By CNN's Jack Cafferty:
Increasingly young Americans can no longer afford to get sick.
A new report shows that millions of young adults are skipping necessary care because of rising health care costs.
The survey put out by Commonwealth Fund shows 41% of those between 19 and 29-years-old failed to get medical care because it's too expensive. When it comes to uninsured adults, that number jumps to 60%.
There a lot of implications to this - none of them good.
Young adults are not filling prescriptions, not getting recommended tests or treatments, avoiding doctor visits and not seeking specialist care they need.
Doctors say young adults often stop listening to medical advice once they hear how much treatment it will cost.
And those who actually do decide to get medical care wind up with loads of debt.
36% of young adults had problems paying off their medical bills - or paid the bills over time.
Some young people say they've used up all their savings to pay medical bills. Others have taken on credit card debt or have been unable to pay off student loans.
Still others say they've put off education or career plans because of medical money issues; or they say they haven't been able to pay for things like food or rent.
Experts say growing medical debt is in part due to "the tremendous cost shift" to patients because of high-deductibles, co-payments and co-insurance.
The Commonwealth Fund says that President Obama's health care law has helped more young adults get insurance because they can stay on their parents' plans until 26.
But if the Supreme Court strikes down Obamacare - and we'll know soon enough - young Americans might face even more medical troubles.
Interested to know which ones made it on air?
Lisa in Connecticut:
As someone who just got an appalling bill for $25,000 for an approximately 1 hour procedure to break up a kidney stone, I can see how people forgo treatment because of cost.
Bob in Ohio:
The young are caught in the same dilemma as the old. The old choose between food, pills and utilities. I’m guessing the young are juggling a student loan, a mortgage and raising children. The cost of health care pays for utilities and food for a month.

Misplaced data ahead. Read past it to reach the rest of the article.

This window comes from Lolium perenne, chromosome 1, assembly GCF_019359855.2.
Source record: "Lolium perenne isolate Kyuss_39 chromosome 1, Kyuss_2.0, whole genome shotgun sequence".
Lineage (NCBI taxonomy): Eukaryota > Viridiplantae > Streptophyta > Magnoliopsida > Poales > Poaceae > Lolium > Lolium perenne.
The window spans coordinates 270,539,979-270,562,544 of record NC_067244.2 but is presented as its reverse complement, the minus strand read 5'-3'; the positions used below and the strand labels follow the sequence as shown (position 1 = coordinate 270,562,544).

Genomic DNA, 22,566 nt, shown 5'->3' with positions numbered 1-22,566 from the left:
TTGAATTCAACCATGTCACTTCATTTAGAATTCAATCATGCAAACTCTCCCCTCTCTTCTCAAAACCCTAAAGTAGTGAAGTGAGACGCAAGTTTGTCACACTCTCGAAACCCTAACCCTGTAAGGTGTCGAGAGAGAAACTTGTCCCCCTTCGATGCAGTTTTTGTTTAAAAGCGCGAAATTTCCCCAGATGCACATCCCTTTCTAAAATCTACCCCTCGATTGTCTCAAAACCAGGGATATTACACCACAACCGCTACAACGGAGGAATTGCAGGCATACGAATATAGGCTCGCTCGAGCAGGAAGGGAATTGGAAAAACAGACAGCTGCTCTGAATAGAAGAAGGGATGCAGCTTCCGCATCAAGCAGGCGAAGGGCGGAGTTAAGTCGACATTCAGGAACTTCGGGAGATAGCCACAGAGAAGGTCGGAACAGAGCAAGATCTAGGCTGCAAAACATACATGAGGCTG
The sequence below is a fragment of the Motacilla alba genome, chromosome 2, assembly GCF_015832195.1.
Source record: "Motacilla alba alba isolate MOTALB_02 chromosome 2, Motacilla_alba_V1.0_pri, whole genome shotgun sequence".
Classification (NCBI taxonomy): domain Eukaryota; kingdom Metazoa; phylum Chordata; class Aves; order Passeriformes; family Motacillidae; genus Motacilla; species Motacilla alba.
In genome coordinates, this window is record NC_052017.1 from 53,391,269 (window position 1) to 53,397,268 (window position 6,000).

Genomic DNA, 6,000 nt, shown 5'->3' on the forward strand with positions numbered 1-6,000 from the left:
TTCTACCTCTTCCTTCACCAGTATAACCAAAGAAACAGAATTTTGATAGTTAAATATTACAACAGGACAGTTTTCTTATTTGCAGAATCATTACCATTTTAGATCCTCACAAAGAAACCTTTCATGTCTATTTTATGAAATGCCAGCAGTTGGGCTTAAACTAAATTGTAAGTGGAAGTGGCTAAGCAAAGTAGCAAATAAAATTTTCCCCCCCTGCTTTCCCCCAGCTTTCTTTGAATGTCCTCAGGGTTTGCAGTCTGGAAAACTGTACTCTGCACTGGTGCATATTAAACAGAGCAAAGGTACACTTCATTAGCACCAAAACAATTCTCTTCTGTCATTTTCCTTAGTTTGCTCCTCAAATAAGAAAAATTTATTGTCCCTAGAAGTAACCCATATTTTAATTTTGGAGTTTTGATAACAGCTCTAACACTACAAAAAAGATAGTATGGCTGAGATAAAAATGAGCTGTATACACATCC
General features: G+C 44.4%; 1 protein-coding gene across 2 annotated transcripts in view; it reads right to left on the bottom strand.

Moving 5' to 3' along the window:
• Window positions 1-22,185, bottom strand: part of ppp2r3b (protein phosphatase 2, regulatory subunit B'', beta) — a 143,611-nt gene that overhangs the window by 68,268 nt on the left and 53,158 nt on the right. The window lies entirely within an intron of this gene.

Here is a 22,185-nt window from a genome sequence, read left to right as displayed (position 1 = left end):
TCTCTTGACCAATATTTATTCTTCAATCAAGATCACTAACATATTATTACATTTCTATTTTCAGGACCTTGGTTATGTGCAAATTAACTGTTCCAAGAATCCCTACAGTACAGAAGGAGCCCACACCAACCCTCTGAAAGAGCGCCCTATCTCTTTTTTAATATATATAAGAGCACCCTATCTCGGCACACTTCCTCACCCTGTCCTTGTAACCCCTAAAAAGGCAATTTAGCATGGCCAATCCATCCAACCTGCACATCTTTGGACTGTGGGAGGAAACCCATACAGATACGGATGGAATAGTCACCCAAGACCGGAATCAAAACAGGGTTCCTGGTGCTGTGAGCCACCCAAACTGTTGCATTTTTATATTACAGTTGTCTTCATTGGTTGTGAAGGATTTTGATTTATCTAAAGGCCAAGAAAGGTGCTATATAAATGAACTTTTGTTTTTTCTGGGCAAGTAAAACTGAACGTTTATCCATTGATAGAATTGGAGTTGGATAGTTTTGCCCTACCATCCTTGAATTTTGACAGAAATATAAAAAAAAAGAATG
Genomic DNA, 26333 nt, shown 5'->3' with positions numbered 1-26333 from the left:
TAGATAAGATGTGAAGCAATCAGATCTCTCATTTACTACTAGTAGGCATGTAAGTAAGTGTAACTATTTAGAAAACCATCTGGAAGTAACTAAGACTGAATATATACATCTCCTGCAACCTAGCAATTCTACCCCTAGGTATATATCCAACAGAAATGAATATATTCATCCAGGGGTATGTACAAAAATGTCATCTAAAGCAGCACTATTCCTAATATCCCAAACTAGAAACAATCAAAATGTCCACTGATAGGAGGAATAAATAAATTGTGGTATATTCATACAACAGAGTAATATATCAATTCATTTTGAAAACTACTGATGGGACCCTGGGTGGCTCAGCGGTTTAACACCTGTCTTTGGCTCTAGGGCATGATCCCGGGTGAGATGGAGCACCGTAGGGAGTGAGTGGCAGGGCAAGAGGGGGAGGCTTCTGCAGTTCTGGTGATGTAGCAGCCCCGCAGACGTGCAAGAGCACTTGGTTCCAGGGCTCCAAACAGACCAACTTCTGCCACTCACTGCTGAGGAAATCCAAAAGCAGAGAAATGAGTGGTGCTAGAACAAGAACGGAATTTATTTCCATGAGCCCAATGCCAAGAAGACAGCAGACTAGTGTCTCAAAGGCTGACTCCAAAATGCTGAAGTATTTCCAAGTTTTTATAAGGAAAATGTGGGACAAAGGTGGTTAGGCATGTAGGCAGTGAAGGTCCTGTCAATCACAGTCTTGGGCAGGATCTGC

Greg in Bremerton, Washington:
Quite frankly, tough bounce for these young spoiled youth. They seem to have plenty of money to party, vacation, and ask their parents and grandparents to foot the bill while attending college. So, they can just get off their duffs and get responsible. I don't care about their future until they begin to care and plan appropriately themselves.
Oliver in El Paso, Texas:
Congress better start thinking about how to help the poor people in this country. These young people will have serous medical problems down the road through no fault of their own.
Judi in Virginia Beach:
I'll tell you what it means, Jack. It means they will be staying home with Mom & Dad even longer! I have a 26-year-old and a 29 year-old, both with college degrees living at home because they can't get a job and can't afford to live on their own. They are working at low wage jobs (waiting tables, etc) and can only afford their car payments and student loan payments. My husband is retired and we still have kids at home! This isn't the American Dream any of us dreamed about.
Boomer in Missouri:
A co-worker nearly died of pneumonia because he didn’t want to pay the deductible to go to the doctor.